Religion and Politics
by Philip Jones
Joseph Ratzinger, Church, Ecumenism and Politics (New York, 1987, English translation by R Nowell)
This post is an appreciation of another commentary written by the former Pope, in which he explains the religious basis of ecclesiastical jurisdiction and the relationship of ecclesiastical jurisdiction to secular politics.
From its very beginning, even when it was just a tiny and obscure sect in 1st century Palestine, the Christian Church already claimed a public jurisdiction equal to that of the secular state, the mighty Roman Empire. The Church has never existed, and never can exist, merely on the basis of a private contract between its members. That would destroy its exclusive and universal claim of truth.
Martyrdom is essentially an assertion of the Church’s claim of equal public jurisdiction with the state. The Roman state persecuted the early Church because the Church opposed the state’s totalitarian claim of jurisdiction with its own claim of truth.
The Roman Empire was long hostile to the Church, but eventually Christianity became the official religion of the Empire. As the secular state was Christianised, so Catholic theology became more favourably disposed towards it. In the middle ages this led to an excessively broad conception of the state: ‘the state could not be accepted within the limits essential to it of its profane nature’ (p.213). (Lutheranism and Anglicanism continued the mediaeval trend at the Reformation, showing an even greater deference to the claims of secular authority.)
The result was a theocratic exaggeration of the secular state. The truth of Christianity was misused to create an intolerant theocracy. The state came to inflict the same hideous tortures and death on heretics and infidels that it had once visited on martyrs.
The modern secular state inclines to relativism rather than totalitarianism, denying that there is such a thing as truth. It promotes political stability over truth. Blasphemy is de-criminalised on the ground that it does not endanger the public peace. Christians do not riot or rebel, so blasphemous denial of the truth of Christianity is OK. Certain manifestations of free speech, by contrast, are criminalised on the ground that they do endanger peace and stability.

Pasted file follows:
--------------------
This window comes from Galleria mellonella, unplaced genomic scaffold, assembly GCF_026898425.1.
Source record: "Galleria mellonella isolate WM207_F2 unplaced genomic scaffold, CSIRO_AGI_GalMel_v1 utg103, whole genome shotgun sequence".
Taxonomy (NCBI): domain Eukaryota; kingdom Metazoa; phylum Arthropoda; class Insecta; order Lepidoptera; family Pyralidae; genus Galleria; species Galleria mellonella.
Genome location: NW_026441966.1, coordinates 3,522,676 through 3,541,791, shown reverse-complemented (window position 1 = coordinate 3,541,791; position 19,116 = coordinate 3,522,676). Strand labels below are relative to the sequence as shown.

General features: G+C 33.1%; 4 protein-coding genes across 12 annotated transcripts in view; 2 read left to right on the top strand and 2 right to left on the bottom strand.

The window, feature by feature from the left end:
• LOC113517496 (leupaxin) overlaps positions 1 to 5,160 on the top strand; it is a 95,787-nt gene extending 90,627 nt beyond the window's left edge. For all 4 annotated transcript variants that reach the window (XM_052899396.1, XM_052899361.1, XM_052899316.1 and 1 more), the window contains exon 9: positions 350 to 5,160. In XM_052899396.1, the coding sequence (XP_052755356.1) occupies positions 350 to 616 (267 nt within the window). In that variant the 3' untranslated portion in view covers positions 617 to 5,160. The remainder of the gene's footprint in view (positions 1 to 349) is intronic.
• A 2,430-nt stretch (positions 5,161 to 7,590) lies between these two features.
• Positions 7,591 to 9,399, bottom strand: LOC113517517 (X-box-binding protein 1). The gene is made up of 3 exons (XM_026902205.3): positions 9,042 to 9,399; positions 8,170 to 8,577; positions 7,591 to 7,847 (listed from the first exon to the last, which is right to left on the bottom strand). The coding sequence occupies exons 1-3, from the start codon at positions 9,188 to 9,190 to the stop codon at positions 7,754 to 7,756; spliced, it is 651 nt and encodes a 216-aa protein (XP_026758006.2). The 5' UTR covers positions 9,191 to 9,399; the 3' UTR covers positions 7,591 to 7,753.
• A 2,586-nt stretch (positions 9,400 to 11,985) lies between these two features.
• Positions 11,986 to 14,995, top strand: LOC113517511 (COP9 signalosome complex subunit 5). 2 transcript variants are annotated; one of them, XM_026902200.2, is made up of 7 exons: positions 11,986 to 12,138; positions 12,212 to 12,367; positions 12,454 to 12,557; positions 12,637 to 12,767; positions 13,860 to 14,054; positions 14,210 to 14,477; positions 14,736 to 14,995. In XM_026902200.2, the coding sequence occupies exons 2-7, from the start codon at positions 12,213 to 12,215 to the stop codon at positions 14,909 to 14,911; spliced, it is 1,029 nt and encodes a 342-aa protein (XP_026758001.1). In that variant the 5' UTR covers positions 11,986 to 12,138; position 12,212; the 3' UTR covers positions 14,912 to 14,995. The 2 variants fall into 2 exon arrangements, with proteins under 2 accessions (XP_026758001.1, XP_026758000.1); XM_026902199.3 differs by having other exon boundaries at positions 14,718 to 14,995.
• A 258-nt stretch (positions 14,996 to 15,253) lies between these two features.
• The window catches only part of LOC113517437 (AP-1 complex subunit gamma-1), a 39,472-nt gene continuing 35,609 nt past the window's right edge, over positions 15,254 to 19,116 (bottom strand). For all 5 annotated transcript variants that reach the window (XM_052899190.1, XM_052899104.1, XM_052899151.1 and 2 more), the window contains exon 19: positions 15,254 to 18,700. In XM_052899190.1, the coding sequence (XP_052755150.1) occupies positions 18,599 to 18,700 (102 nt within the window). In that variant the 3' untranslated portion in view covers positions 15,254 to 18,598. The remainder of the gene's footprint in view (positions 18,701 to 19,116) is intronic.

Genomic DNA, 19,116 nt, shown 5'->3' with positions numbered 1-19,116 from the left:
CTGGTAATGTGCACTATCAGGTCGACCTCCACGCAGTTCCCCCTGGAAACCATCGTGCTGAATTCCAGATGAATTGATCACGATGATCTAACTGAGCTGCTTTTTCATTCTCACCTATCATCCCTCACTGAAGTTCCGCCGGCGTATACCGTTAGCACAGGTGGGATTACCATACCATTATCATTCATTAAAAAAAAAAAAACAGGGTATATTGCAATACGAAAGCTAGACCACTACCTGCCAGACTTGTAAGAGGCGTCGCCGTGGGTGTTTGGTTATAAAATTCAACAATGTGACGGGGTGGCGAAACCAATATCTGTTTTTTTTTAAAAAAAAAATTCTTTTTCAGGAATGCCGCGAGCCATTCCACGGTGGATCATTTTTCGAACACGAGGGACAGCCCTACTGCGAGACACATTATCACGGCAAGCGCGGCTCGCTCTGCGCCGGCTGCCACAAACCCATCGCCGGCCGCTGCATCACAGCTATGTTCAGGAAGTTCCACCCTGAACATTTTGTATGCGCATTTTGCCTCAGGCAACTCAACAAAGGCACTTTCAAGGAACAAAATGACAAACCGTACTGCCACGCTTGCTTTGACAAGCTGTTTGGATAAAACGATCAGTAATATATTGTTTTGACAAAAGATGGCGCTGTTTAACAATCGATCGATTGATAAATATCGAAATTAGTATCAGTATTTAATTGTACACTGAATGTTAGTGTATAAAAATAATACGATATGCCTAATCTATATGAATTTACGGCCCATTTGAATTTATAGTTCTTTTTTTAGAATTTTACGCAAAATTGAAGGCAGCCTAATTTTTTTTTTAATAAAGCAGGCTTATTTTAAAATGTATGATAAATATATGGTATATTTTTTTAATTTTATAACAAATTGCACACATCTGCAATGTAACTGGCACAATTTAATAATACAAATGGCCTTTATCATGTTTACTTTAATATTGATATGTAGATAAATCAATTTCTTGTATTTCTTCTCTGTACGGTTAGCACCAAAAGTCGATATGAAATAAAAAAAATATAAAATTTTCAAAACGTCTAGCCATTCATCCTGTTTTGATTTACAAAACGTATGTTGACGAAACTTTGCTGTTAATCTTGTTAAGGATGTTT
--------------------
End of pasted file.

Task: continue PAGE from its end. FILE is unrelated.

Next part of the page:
The Christian Church is essential to a humane, pluralist society precisely because it offers truth, and human beings cannot live without truth. Democracy is the product of the Greek-Christian heritage, ‘and can therefore only survive in this basic context’ (p.215). Contrary to the opinion of American ‘neo-conservatives’, democracy cannot simply be exported or transplanted into non-Christian cultures.
Ethical behaviour requires truth if it is to be truly ethical. However, ethics and ethical behaviour are not truth per se. On the contrary, ethical behaviour, though it is indeed the agent of good, is ‘always at risk … never perfect, and must always be striven for anew’ (p.207). The most ethical behaviour can yet be mistaken. The results of ethical behaviour are not divinely guaranteed (p.214).
If the distinction between truth and ethics is not respected, this leads to a false Christian messianism which usurps both the sovereignty of God and the autonomy of science, ‘a kind of moralism that replaces political and economic arguments’ (p.207).
‘Ethical’ false messianism is often expressed in terms of ‘the Kingdom’, as distinct from ‘the Kingdom of God’. Talk of ‘the Kingdom’ without God suggests something man-made, ‘something for which we are working, which we are building’ (p.207). Such a ‘Kingdom’ is a mere ideological construction, being nothing more than the opinions of individual Christians or groups of Christians on political and social questions.
Thus (1) authoritarian, intolerant theocracy and (2) ‘ethical’ false messianism are the two opposite errors that corrupt and distort the truth of Christianity.